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Overview

If you want to make a statement, why not try going scene? The scene look is a fashion subculture that combines elements of Goth and punk aesthetics in clothing, hair and makeup styles. Perhaps the most striking “look at me!” aspect of scene composition is the eye look. You can do a few variations on this never-subtle makeup style for a hard finish to your look.

Basic Black Liner

Scene eye makeup is characterized by a super thick black eyeliner that covers both the top and the bottom of the eye. For an exact scene look, start with this and don’t be subtle about it. You do, however, want to be tidy (one of the main differences between scene makeup and goth or emo). Apply the makeup in four strokes; one for each bottom line, one for each top. Start from the inside of the eye and move outward in a fluid movement. The good news? If your angle is just a bit off, it’s okay; you can make the lines thicker. Also, bear in mind that a thick makeup pencil, or a thick eye makeup brush, is a must.

Shaped Liner

Once you’ve mastered the art of giving yourself a basic tidy, but thick, scene eyeliner look, you can start to play with the shape of it a bit. Some view eye looks have shapes that arch up to a point on the outside edge, maybe a feathery series of points, or intricate lines that look like filigree. You might try making the top eyeliner line intentionally thicker than the bottom or taper that compact shape at either end. Whatever you decide to do, the best way to master a more complex design is to outline it with a thin pencil, then fill in with a more liquid makeup.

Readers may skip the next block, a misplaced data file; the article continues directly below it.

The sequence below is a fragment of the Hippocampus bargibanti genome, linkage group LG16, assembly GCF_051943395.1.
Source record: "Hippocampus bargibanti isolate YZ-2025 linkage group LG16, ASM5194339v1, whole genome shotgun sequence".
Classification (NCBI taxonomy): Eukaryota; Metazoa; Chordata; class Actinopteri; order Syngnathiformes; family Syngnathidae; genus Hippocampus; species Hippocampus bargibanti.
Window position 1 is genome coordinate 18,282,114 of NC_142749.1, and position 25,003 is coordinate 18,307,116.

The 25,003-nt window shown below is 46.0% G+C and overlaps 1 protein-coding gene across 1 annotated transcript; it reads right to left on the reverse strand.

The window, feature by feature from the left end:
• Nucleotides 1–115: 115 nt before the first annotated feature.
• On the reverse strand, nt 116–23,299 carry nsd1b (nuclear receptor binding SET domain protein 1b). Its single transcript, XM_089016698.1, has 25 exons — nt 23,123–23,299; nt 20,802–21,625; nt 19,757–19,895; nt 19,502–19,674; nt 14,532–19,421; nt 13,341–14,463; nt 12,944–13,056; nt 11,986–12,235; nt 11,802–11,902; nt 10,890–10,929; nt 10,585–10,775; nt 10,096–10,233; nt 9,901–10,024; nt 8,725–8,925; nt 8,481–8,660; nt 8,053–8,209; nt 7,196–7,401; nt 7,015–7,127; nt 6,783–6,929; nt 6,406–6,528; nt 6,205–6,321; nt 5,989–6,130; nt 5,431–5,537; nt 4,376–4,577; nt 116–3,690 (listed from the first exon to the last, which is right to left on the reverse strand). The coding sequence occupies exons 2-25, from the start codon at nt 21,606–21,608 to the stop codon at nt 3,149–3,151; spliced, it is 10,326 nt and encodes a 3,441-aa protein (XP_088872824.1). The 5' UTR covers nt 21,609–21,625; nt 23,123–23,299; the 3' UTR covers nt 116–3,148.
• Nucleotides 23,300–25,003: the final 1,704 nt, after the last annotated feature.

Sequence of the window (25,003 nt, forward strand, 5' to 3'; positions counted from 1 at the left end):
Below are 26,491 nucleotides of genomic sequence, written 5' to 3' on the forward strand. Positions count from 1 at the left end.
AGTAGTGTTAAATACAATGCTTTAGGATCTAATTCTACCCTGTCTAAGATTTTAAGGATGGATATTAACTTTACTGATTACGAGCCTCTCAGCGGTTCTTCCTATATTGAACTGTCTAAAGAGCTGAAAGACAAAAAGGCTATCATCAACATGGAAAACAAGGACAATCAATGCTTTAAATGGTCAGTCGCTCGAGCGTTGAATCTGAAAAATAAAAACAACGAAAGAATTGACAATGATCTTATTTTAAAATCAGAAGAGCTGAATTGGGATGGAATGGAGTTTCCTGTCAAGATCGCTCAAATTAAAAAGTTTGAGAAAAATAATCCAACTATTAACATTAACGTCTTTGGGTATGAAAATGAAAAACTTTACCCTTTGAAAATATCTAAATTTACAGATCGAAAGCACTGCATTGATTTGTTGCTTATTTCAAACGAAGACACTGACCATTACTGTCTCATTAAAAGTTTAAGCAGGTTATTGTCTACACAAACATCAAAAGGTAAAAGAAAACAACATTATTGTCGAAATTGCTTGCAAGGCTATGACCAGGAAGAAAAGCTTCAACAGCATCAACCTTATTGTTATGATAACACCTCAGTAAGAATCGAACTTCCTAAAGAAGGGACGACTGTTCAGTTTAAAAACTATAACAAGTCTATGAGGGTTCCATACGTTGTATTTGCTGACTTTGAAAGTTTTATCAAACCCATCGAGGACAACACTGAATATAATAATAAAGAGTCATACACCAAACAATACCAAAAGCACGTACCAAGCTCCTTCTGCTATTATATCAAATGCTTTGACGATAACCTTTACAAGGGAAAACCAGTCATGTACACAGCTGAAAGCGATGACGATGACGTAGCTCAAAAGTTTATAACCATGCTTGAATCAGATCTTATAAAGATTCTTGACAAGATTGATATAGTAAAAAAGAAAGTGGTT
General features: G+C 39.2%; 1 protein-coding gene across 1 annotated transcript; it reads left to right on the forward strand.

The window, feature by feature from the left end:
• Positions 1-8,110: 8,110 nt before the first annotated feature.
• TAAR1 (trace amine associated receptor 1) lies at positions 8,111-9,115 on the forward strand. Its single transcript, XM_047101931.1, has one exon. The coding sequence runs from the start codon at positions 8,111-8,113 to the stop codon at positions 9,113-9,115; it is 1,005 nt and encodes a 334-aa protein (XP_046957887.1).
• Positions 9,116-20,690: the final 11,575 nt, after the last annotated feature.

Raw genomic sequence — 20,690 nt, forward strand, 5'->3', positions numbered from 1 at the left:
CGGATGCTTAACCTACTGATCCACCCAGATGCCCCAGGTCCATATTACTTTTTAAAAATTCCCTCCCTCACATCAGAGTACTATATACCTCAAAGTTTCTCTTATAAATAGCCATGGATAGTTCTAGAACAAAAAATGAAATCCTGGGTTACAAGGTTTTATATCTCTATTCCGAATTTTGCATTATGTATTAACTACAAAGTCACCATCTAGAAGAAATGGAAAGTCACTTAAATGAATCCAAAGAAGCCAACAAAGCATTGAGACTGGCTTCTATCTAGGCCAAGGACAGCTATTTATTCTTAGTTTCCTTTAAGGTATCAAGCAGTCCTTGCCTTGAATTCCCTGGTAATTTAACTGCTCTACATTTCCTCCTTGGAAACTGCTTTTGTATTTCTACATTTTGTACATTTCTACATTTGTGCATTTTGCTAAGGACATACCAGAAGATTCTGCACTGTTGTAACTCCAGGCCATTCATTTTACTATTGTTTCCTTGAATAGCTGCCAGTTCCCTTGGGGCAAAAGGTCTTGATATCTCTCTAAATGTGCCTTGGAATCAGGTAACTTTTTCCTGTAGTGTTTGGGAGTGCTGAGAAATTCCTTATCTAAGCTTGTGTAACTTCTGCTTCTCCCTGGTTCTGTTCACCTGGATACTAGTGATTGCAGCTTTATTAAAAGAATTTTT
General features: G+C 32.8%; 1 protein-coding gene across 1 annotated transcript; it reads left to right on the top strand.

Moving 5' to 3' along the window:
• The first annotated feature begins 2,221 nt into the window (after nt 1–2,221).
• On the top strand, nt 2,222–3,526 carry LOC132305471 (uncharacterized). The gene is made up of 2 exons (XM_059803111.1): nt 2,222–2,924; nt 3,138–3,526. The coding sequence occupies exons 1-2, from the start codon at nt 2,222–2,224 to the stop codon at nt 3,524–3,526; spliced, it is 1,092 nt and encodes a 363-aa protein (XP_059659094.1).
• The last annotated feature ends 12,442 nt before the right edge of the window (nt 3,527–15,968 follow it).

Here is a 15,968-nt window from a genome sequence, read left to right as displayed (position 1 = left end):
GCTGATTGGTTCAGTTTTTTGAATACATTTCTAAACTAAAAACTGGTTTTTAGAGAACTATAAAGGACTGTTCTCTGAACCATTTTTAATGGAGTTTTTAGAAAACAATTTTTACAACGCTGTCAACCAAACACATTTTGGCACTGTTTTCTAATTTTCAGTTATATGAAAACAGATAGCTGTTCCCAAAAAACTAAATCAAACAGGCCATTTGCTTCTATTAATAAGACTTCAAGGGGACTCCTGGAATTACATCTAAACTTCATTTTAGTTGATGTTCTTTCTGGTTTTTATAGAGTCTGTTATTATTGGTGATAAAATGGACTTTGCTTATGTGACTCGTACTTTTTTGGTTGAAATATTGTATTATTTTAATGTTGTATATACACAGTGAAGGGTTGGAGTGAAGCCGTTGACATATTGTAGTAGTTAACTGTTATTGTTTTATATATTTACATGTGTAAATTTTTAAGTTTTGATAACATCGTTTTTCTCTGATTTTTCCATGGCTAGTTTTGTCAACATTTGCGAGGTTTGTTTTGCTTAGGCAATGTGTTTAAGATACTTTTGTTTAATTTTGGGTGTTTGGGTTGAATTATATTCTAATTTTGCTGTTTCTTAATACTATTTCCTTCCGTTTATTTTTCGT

Multi-Tone Color

One common variation on the scene eye makeup design is to combine the dramatic black eyeliner with some vivid eyeshadow color. This can range from a subtle, single color dusting just above the upper eyelashes to a bright, multi-color design that imitates animal prints or stripes. To add color to your design, simply follow this rule: apply the color first, then do the black eyeliner shapes over the top to ensure that those lines are vivid and that the black doesn’t blur into the color.

Subtle Eye

If you want to bring a more subtle version of the scene look into your day-to-day makeup, just do the same stuff…only smaller. Bear in mind, though; this will be subtle compared to standard scene makeup, but still big and bold compared to regular makeup. For this look, use a thin, black pencil or liquid liner with a thin brush. Apply generously to the upper and lower lids of your eyes; use four fluid strokes, moving from inside to outside. Finish with black or dark blue eyeshadow on the lids only.

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